Whether you need a new squat rack or just want to work out in your apartment, there are options out there for everyone.
There’s a little game I like to play sometimes, and it seems to be popular with other folks who tend to work out at home: What equipment would I buy if I were starting a new home gym from scratch? Or you can play the advanced version: if you already have (insert common items here), what would you buy next?
This question gets a bit more practical around the holiday season, when maybe someone is hoping to buy you the next thing you need, or you’re looking ahead to your January resolutions. So whether you’re outfitting your own home gym or looking to buy something special for the gym rat in your life, here are some of the top things to consider. We’ll start with space- and budget-friendly items, then move on to some bigger-ticket buys
If I had to put together a home gym from scratch, I think I would start with two kettlebells: one light enough to strict press or snatch, and one heavy enough to make swings and goblet squats challenging. (If I had a smidge of extra cash, I’d buy them as adjustable kettlebells, like these from Titan, so they could get heavier as I got stronger.)
Pulling exercises are some of the hardest to improvise outside of a gym (although if you took my advice about kettlebells, you could do rows with those). A pullup bar barely takes up any space in your doorway, but it opens up a ton of possibilities.
Cardio is good for you. I keep telling myself this, and I’m almost starting to believe it. With a spin bike, you can do intervals or steady state work while staying comfortably indoors when the road outside is dark, or wet, or icy. The price range of options here is wide: you can splurge on a top-of-the-line Peloton or go for one of the budget bikes (like a Sunny) that are less than a fifth of the price.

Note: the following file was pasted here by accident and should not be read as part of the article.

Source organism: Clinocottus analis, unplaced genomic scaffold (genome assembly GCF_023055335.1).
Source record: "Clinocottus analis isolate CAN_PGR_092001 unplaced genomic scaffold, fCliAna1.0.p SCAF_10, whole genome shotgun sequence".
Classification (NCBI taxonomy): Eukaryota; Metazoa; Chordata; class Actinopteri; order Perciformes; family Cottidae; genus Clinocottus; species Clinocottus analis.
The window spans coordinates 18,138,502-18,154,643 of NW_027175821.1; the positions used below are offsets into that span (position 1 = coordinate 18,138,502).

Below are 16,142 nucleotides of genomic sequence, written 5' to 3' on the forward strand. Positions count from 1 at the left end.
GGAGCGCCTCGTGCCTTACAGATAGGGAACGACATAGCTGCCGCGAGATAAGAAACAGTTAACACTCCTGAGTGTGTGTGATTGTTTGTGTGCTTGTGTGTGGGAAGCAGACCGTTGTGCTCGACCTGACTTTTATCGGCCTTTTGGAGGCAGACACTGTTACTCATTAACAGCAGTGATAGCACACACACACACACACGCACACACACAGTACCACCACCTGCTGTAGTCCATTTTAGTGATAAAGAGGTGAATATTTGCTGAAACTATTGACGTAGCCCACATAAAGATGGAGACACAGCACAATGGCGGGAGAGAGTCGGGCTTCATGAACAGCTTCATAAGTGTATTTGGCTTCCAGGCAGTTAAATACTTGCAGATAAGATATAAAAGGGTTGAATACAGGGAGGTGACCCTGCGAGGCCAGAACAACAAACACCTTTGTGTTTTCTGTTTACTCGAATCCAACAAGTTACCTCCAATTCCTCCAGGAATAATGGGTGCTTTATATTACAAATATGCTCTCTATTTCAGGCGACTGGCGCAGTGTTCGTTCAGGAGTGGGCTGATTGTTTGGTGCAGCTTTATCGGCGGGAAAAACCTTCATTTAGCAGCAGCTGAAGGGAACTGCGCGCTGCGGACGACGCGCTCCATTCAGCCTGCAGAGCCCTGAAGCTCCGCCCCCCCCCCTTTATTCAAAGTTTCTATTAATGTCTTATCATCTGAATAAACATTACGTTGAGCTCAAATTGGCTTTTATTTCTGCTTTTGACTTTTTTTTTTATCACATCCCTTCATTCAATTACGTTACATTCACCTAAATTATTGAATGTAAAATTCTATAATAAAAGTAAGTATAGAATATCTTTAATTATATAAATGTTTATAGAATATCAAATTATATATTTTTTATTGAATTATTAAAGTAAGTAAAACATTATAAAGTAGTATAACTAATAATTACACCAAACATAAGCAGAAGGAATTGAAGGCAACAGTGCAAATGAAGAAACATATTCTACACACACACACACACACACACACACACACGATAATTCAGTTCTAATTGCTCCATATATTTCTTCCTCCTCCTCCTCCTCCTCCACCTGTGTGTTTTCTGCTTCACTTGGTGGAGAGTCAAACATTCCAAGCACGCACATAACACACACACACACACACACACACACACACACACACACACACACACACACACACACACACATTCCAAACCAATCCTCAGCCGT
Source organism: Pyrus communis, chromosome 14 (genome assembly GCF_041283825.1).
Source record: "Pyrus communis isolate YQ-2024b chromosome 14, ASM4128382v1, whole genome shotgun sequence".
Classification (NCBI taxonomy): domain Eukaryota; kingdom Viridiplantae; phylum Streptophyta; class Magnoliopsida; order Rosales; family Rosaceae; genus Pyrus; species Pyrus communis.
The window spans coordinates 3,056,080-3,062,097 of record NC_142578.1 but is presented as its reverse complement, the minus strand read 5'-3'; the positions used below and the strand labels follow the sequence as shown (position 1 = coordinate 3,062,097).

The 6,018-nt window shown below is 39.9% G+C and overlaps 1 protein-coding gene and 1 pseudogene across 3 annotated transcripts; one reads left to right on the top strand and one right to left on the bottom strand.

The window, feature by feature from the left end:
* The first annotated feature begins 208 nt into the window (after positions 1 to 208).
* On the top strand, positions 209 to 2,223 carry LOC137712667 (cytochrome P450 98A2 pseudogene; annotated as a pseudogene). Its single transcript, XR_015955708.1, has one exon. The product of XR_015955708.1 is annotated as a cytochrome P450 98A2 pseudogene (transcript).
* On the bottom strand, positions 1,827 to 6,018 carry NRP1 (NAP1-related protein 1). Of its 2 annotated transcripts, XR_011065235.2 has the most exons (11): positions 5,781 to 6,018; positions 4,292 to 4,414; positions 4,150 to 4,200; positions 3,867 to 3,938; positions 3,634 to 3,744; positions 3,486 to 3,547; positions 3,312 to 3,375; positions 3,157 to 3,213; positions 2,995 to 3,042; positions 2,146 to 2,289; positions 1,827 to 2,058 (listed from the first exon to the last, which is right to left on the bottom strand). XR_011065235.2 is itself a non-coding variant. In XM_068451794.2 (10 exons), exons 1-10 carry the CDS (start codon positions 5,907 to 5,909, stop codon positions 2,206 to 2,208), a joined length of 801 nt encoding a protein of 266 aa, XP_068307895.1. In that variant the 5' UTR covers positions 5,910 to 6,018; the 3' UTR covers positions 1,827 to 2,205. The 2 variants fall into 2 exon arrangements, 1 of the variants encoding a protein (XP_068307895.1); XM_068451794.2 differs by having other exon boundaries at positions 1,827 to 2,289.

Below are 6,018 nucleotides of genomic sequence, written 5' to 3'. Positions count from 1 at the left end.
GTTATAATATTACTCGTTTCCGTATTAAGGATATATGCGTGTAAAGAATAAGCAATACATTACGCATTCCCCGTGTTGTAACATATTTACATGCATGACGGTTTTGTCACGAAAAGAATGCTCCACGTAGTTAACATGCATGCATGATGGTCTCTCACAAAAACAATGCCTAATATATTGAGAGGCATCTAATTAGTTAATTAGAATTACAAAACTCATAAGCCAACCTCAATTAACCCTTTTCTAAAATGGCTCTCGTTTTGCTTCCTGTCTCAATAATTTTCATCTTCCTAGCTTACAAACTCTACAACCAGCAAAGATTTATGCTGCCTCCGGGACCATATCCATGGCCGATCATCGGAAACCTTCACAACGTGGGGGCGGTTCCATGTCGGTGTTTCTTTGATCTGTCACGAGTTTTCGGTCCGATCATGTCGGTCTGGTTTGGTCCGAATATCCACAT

As with kettlebells, you’ll need to decide if you want to get a few pairs at specific fixed weights (cheaper to start), or go for a pricier adjustable set. Powerblock and Bowflex are the fancy kind, if you have the money but want to save space.
If you’re into powerlifting or weightlifting, or just want to go heavy in your general strength workouts, there’s really no substitute for a good ol’ barbell. “Standard” bars with a one-inch hole are common in budget sets, but your purchase will have more longevity if you opt for an “Olympic” style bar with two-inch collars. Get a 45-pound or 20-kilogram bar unless you have a specific reason to get something else.
You’ve got a few options for plates—we’ll discuss another in a minute—but iron plates are the classic choice. They’re sturdy, appropriately heavy, and up to almost any job. Get any kind that appeals to you: regular metal plates, plastic-coated ones, vintage-style deep dish. Anything but hex plates.